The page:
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Title: Ritual change at the end of the Maya Classic Period : a study of incense burners from the southern lowlands
Author: Tobias, M. D.
Awarding Body: University College London (University of London)
Current Institution: University College London (University of London)
Date of Award: 2010
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The thesis aims to better understand Maya ritual practices associated with the burning of aromatic substances and the use of incense burners in the southern Maya lowlands during the Classic (A.D. 250 - 900) to Postclassic (A.D. 900 - A.D. 1200) transition. Incense burners are considered as important components of Maya ritual and religious paraphernalia through which communication with supernatural beings was enacted. Their forms and decoration were the products of specific principles of design and iconography which were commonly imbued with symbolic and religious meaning. The study involves an analysis of the form and decoration of these vessels as well as their contexts of recovery and use through time. The changes and continuities in the forms and decoration of incense burners, their contexts and their use sheds light into the continuation and/or innovation of ritual and religious ideas which are linked to broader social, economic and political factors in Maya society during the end of the Classic period. The study is based on a sample of incense burner materials excavated by the following projects in Guatemala: Proyecto Arqueológico Regional Petexbatún, Proyecto Atlas Arqueológico de Guatemala, Tikal Project, Proyecto Nacional Tikal, Proyecto La Joyanca - Petén Noroccidente, and Proyecto Yaxhá-Nakun-Naranjo. It also involves the study of censer materials recorded at the Museo Nacional de Arqueología y Etnología in Guatemala, the British Museum in the United Kingdom, the Peabody Museum of Harvard University, the Peabody Museum of Natural History of Yale University, and the University of Pennsylvania Museum of Archaeology and Anthropology in the United States of America.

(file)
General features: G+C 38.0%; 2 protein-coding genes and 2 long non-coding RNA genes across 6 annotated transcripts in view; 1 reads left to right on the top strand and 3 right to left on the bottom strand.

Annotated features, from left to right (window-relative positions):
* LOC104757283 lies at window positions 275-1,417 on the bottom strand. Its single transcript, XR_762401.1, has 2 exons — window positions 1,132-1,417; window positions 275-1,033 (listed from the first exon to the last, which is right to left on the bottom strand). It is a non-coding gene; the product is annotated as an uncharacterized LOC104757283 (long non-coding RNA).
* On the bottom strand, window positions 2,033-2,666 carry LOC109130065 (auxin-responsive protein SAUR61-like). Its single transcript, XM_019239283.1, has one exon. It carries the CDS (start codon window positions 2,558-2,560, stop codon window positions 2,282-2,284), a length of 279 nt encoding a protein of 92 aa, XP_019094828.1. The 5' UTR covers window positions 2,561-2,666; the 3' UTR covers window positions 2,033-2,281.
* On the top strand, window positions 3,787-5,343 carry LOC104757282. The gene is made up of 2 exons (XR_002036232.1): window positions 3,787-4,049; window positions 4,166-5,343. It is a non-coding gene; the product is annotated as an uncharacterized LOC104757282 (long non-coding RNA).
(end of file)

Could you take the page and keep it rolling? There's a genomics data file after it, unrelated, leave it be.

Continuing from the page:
Supervisor: Not available Sponsor: Not available
Qualification Name: Thesis (Ph.D.) Qualification Level: Doctoral
EThOS ID:  DOI: Not available